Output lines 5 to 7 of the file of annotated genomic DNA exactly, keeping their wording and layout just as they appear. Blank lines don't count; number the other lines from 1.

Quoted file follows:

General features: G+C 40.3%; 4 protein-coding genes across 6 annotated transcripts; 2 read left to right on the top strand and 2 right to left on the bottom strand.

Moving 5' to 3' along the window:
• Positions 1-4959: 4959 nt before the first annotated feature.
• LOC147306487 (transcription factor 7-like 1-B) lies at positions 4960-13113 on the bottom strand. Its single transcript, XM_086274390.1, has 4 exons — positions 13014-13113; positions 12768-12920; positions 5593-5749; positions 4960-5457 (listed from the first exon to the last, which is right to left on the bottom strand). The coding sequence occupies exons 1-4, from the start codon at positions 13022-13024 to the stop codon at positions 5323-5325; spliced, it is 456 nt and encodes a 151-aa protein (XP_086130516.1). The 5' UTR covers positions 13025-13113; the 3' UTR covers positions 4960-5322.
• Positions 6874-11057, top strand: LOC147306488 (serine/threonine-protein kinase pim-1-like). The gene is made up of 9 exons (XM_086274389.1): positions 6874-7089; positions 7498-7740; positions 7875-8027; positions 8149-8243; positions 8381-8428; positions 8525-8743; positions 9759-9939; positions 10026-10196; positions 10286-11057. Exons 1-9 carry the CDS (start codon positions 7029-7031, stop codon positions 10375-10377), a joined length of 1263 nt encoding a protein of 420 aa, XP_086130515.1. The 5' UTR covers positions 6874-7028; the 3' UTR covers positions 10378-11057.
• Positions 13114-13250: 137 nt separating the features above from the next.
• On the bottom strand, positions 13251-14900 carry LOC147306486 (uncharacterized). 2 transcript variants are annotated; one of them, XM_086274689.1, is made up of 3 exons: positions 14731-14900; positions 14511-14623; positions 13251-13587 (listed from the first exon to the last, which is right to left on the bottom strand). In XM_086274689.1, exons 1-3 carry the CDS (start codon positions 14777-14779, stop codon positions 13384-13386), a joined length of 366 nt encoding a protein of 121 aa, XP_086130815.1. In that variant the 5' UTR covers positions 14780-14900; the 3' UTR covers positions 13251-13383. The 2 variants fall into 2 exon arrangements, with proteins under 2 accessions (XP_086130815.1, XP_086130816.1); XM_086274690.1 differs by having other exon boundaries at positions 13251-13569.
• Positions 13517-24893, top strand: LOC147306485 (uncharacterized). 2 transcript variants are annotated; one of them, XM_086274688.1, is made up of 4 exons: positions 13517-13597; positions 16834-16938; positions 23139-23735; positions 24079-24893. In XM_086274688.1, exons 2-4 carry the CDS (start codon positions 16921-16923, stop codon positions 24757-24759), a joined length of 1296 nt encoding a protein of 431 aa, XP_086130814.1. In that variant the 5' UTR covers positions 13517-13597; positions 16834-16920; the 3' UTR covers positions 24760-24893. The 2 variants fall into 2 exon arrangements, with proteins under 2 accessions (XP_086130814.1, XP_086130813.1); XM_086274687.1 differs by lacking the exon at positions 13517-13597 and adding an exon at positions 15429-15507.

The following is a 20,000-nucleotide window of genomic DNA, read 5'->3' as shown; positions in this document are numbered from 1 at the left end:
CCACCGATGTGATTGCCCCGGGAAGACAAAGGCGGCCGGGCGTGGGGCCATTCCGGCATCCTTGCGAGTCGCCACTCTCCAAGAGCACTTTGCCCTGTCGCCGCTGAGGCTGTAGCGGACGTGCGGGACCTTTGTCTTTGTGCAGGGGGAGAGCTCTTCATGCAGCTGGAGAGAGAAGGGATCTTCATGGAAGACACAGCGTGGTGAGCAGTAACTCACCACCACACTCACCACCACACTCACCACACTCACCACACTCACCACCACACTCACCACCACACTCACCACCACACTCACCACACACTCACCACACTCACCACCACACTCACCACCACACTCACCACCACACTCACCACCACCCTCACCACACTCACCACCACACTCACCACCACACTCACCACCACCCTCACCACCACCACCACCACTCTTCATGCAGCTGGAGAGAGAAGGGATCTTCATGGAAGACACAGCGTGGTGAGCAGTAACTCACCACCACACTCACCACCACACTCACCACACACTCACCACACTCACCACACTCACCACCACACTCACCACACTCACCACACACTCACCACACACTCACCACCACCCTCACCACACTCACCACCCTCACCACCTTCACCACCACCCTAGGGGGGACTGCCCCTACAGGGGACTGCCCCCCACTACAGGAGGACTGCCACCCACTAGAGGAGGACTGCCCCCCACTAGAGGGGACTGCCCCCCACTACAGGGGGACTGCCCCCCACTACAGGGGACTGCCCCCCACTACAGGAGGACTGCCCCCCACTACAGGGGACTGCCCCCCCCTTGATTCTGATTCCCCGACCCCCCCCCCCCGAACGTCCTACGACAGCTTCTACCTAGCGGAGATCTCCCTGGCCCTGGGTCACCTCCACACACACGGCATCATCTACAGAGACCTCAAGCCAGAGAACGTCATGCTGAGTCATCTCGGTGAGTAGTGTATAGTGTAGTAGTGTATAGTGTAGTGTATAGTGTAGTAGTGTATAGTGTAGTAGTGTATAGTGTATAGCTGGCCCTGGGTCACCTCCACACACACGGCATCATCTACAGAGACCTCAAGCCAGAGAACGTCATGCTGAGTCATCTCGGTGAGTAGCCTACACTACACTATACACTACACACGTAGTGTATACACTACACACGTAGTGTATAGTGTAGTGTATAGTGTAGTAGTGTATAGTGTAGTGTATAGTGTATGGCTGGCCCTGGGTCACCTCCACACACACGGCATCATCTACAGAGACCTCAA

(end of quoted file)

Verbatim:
• Positions 6874-11057, top strand: LOC147306488 (serine/threonine-protein kinase pim-1-like). The gene is made up of 9 exons (XM_086274389.1): positions 6874-7089; positions 7498-7740; positions 7875-8027; positions 8149-8243; positions 8381-8428; positions 8525-8743; positions 9759-9939; positions 10026-10196; positions 10286-11057. Exons 1-9 carry the CDS (start codon positions 7029-7031, stop codon positions 10375-10377), a joined length of 1263 nt encoding a protein of 420 aa, XP_086130515.1. The 5' UTR covers positions 6874-7028; the 3' UTR covers positions 10378-11057.
• Positions 13114-13250: 137 nt separating the features above from the next.
• On the bottom strand, positions 13251-14900 carry LOC147306486 (uncharacterized). 2 transcript variants are annotated; one of them, XM_086274689.1, is made up of 3 exons: positions 14731-14900; positions 14511-14623; positions 13251-13587 (listed from the first exon to the last, which is right to left on the bottom strand). In XM_086274689.1, exons 1-3 carry the CDS (start codon positions 14777-14779, stop codon positions 13384-13386), a joined length of 366 nt encoding a protein of 121 aa, XP_086130815.1. In that variant the 5' UTR covers positions 14780-14900; the 3' UTR covers positions 13251-13383. The 2 variants fall into 2 exon arrangements, with proteins under 2 accessions (XP_086130815.1, XP_086130816.1); XM_086274690.1 differs by having other exon boundaries at positions 13251-13569.